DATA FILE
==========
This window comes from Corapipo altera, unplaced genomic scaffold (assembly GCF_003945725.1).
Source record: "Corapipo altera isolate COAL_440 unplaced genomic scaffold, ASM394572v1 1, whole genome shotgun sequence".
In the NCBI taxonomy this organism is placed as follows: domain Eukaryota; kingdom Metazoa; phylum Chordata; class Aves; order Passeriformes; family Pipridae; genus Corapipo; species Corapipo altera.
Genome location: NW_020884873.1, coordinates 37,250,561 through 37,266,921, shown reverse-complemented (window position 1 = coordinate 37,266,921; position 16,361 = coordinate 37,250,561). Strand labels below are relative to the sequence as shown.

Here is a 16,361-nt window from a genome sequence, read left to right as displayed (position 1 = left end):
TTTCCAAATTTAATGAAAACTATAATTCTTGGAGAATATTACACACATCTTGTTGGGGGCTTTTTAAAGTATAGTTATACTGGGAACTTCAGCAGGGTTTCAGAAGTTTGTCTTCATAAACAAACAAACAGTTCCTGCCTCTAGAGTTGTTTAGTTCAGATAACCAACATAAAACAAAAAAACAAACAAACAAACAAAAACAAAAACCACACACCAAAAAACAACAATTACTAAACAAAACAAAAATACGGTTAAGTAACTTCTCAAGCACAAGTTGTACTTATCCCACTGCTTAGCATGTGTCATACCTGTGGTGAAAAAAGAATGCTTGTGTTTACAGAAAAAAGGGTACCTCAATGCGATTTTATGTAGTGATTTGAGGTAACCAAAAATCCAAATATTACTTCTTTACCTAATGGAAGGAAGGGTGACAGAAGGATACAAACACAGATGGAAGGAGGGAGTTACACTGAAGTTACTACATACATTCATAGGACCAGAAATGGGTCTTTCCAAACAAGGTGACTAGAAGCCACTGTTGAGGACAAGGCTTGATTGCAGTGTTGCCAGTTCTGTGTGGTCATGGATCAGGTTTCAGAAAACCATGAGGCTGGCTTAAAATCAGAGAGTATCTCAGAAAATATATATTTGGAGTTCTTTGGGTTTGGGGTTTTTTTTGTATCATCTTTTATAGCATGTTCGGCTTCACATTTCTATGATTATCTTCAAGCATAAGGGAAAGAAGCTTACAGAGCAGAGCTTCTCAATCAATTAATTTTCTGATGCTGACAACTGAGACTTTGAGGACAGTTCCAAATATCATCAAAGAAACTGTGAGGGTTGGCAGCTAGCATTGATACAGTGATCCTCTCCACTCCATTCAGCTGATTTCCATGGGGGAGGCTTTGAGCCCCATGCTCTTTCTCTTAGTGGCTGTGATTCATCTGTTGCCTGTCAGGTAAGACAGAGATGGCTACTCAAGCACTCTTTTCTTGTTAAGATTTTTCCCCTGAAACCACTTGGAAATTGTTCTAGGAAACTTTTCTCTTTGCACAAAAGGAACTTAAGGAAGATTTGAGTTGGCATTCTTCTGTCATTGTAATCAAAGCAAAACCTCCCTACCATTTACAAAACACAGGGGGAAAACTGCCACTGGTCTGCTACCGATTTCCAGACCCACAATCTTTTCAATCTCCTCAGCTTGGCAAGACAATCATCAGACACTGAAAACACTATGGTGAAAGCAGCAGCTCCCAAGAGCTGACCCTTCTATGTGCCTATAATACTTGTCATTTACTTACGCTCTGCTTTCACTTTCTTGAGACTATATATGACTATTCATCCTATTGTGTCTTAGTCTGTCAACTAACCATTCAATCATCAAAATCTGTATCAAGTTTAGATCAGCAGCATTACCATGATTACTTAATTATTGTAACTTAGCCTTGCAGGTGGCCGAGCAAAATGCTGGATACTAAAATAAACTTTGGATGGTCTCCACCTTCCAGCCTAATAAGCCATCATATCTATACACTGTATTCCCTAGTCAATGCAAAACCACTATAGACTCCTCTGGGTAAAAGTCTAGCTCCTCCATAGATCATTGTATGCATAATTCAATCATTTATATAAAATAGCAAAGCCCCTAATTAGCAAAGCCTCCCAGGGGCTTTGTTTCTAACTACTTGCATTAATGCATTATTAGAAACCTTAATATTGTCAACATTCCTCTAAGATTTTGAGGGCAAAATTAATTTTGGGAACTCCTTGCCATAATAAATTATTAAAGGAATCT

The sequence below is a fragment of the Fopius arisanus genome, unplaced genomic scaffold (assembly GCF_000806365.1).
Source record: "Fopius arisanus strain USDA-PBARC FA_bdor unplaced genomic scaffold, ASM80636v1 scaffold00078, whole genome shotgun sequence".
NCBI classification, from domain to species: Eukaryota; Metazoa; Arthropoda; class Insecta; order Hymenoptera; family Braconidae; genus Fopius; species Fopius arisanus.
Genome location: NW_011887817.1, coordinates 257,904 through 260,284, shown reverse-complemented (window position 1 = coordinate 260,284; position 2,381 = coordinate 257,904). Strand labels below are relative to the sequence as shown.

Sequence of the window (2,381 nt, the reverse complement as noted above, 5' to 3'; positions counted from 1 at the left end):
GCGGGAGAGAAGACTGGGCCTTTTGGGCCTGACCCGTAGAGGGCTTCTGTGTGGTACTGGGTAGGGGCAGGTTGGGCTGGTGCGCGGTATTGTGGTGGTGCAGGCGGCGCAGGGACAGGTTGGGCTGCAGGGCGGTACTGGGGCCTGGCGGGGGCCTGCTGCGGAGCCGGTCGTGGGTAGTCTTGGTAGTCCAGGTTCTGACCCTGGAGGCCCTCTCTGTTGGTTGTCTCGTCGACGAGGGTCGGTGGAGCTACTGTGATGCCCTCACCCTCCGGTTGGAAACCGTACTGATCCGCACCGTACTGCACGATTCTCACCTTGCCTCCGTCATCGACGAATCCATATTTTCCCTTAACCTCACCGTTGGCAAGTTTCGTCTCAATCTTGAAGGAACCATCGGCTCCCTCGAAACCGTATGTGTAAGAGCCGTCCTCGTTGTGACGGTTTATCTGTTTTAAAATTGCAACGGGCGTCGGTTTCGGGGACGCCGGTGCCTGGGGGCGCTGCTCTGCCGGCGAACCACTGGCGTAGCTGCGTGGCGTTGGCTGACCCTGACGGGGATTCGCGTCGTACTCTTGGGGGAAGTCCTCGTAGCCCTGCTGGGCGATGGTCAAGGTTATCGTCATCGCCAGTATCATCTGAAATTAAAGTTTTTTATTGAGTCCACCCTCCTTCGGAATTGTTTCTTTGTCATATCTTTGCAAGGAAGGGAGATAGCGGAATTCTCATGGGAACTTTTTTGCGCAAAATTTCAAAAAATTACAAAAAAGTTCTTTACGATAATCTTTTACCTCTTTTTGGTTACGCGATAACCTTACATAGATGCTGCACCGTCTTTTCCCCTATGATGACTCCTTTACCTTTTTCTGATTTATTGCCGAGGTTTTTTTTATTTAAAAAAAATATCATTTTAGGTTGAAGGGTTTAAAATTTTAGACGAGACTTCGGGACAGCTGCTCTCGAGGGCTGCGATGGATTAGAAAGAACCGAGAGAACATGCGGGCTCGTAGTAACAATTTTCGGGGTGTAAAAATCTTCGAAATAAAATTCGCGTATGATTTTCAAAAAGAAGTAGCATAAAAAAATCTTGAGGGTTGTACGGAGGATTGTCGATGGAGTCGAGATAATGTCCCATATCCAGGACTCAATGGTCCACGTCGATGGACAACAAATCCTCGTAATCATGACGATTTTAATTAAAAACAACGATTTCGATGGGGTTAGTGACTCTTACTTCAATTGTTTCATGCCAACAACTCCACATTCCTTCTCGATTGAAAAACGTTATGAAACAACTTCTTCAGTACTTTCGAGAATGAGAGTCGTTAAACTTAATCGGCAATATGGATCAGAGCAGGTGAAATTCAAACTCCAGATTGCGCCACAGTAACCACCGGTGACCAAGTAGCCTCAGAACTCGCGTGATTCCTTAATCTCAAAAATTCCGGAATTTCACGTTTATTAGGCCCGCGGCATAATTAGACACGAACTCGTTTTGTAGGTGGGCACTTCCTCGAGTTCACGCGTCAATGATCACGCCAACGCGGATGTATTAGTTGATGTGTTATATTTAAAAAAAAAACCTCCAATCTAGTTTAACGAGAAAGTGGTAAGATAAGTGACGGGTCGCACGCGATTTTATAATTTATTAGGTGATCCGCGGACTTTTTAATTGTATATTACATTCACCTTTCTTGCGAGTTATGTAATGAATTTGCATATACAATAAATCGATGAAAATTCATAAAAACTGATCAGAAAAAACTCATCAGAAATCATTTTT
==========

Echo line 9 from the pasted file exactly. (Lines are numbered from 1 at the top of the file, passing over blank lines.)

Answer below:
NCBI classification, from domain to species: Eukaryota; Metazoa; Arthropoda; class Insecta; order Hymenoptera; family Braconidae; genus Fopius; species Fopius arisanus.